Farthings Nursery Ltd

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About Farthings Nursery Ltd

Name Farthings Nursery Ltd
Ofsted Inspections
Address Ottershaw Memorial Fields, Foxhills Road, Ottershaw, Chertsey, Surrey, KT16 0NQ
Phase Childcare on Non-Domestic Premises, Sessional day care
Gender Mixed
Local Authority Surrey
Highlights from Latest Inspection

What is it like to attend this early years setting?

The provision is good

Children are very happy, settled and secure. They are building a strong sense of belonging and good bonds with their key person, as well as other members of the team.

Children have many opportunities to be physically active and have access to fresh air. They enjoy using their increasing balance skills as they ride wheeled bikes in the garden area. Children have the space and freedom to run around and this also helps them to manage simple risks in their play.

Children are curious and engaged learners. Staff plan for many exciting activities and opportunities to build on what children already know and what they would lik...e them to achieve. Children make their own choices in their play and this helps them to build confidence in their own abilities and develop skills for the next stage in their learning.

Children behave well and are starting to understand how to manage and recognise their own emotions. They use good manners under the effective role modelling of the staff team. Children enjoy sharing their experiences with others.

For example, bringing shells from a recent trip to the beach to discuss at circle time. This helps children to feel valued and respected. Children are independent in their own self-care and this helps to support their eventual move on to school.

What does the early years setting do well and what does it need to do better?

Partnerships with parents are well established and are a particular strength of the nursery. Parents are very complimentary of the care their children receive and the amount of communication shared. This has helped them to feel valued and a large part of their children's achievements.

Parents comment on how the nursery has been 'instrumental' in preparing children for their move on to school.Children are building a love of books and stories. They are able to recall parts of a favourite story and characters they remember.

Children are imaginative and creative. They enjoy playing 'I spy' with their friends or telling each other jokes. Older children are starting to recognise letters contained in their own names and younger children mark make with paints and create patterns in shaving foam.

This helps children to start to use different tools to build on their hand-to-eye coordination.Staff help to promote children's communication and language to expand on the range of vocabulary that they use. For instance, as children go on a dinosaur hunt, staff talk about them being 'camouflaged'.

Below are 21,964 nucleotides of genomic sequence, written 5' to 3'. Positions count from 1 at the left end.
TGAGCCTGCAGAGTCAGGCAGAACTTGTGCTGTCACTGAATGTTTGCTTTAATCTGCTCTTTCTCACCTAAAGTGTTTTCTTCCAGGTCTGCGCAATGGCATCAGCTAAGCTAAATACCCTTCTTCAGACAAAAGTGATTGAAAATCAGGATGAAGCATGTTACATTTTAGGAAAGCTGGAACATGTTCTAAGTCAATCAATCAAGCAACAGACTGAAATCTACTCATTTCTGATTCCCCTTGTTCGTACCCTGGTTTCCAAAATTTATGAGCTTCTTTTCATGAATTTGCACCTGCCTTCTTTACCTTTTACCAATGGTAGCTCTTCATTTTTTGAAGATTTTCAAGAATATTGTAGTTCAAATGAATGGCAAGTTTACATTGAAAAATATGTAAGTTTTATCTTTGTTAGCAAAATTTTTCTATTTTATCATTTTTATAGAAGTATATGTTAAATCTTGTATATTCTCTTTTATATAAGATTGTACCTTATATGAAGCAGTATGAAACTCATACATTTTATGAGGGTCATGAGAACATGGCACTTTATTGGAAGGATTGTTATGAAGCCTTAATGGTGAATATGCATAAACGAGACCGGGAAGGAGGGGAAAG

Children respond by using the magnifying glasses provided to try to spot them in the herb bed.The manager is reflective in how she evaluates areas of the nursery to improve. She recognises the importance of involving children, parents and staff to help identify further suggestions for change.

Staff benefit from regular supervision meetings to help improve their practice. However, professional development is not precisely planned to help staff to continuously raise their knowledge and understanding further.Children use early mathematics in their play.

They show an increasing understanding of solving problems they may encounter. For example, the realise they have to pour more water to move the ducks down drain pipes. Younger children count items as they play and pretend to sell ice creams in the role-play area.

This helps to increase children's understanding of real-life experiences, such as using money.Staff help children to learn about the importance of being healthy. For instance, they discuss how drinking water when it is hot helps them to stay hydrated.

Children enjoy reading stories about having healthy bones and good foods to eat to help them to grow. However, the snack time routine is very structured and this means that children are disrupted in their play and learning if they do not want to eat at this particular time.Children make good progress, including those who receive additional funding or with special educational needs and/or disabilities (SEND).

Staff carefully check the progress that children make. They are quick to identify potential gaps in children's development to provide them with additional support if required. Next steps are planned to support each child to make their best progress.

Children who excel in areas of their development receive additional challenges to keep them fully engaged and highly motivated in their play and learning.


The arrangements for safeguarding are effective.Staff have a good understanding of how to protect the children in their care.

They are confident in how they would identify potential signs and symptoms of abuse and the procedures they would follow to report concerns. This helps to protect the welfare of children. Staff use thorough risk assessments to help to keep children safe when at the setting.

The manager follows robust recruitment and supervision processes to ensure staff working with children are suitable to do so. Staff are aware of how to use the whistle-blowing policy if they should be concerned about any practice they observe within the team.

What does the setting need to do to improve?

To further improve the quality of the early years provision, the provider should: precisely plan for more professional development opportunities to raise staff awareness and understanding even further review the snack routine to ensure this do not unnecessarily disrupt children's play and learning.

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